Keeping Strong Bones

English: An osteoporotic elderly women in Japan.

English: An osteoporotic elderly women in Japan. (Photo credit: Wikipedia)

May is Osteoporosis awareness Month.

How to increase my bone density? This is a frequently asked question in my practice. Preventing osteoporosis requires more than just taking Calcium. Here are a few tips on how we can take care of our bones.

Body pH: A typical North American diet consists of acid forming process food and not enough fruits and vegetables. An acidic pH can also occur from emotional stress and toxic overload. When the body becomes acidic, it will try to compensate for the acidity by using alkaline minerals, (such as  Calcium). A landmark Swiss study (published November 2012) verifies that alkalizing your net acid load builds bones and reduces risk of fractures among healthy adults.

4 simple ways to alkalize your diet

  • reduce or eliminate soda or sugary drinks
  • eat 7-8 servings of fruits and vegetables a day (lots of GREEN)
  • squeeze a fresh lime or lemon into your water
  • reduce or limit animal protein

Vit D: I recently went for my physical and also requested a Vit D test. To my surprise, I was very low in vitamin D. Vitamin D testing may not be necessary a routine test done by your family physician unless you have a history of osteoporosis or if it is suspect you have osteoporosis. We know the importance of Vit D in bone health among other things. Low Vit D has also been associated with a wide range conditions such as severe asthma in children and cognitive impairment in older adults. So check your Vit D.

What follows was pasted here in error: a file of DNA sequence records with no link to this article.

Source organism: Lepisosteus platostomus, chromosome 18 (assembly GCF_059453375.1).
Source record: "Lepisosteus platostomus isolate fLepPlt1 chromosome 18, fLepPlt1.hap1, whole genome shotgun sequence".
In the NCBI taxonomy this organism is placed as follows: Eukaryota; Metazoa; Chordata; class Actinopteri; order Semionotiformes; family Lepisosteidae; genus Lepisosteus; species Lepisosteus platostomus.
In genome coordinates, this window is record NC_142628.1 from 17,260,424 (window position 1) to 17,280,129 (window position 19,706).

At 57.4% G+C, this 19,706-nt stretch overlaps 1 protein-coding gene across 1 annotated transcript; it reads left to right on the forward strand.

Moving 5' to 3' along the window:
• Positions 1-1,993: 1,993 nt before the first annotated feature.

Calcium and Vit K2: It’s not all about Calcium. While Vitamin D helps with Calcium absorption by the body, Vit K2 helps to guide the calcium to the teeth and bones. Meanwhile, your body can only absorb Calcium ion. If you calcium supplement consists entirely of calcium carbonate, not only is it poorly absorbed, there is evidence to suggest that it may even weaken your stomach acid over time.

Exercises: Weight bearing exercise is also critical for building strong bone. New research shows that exercising with a weighted vest can improve bone density by 11% in the hip.

Posture: Forward head posture and an uneven pelvis would increase unwanted stress in the osteoporotic bone. Therefore, proper posture will help to improve balance and reduce risk of fracture.

The best way to look after ourselves is to treat our body as a whole, rather than treating the condition, symptoms or only the disease. When we take care of our body as a whole, we often find that other problems will likely go away as well.

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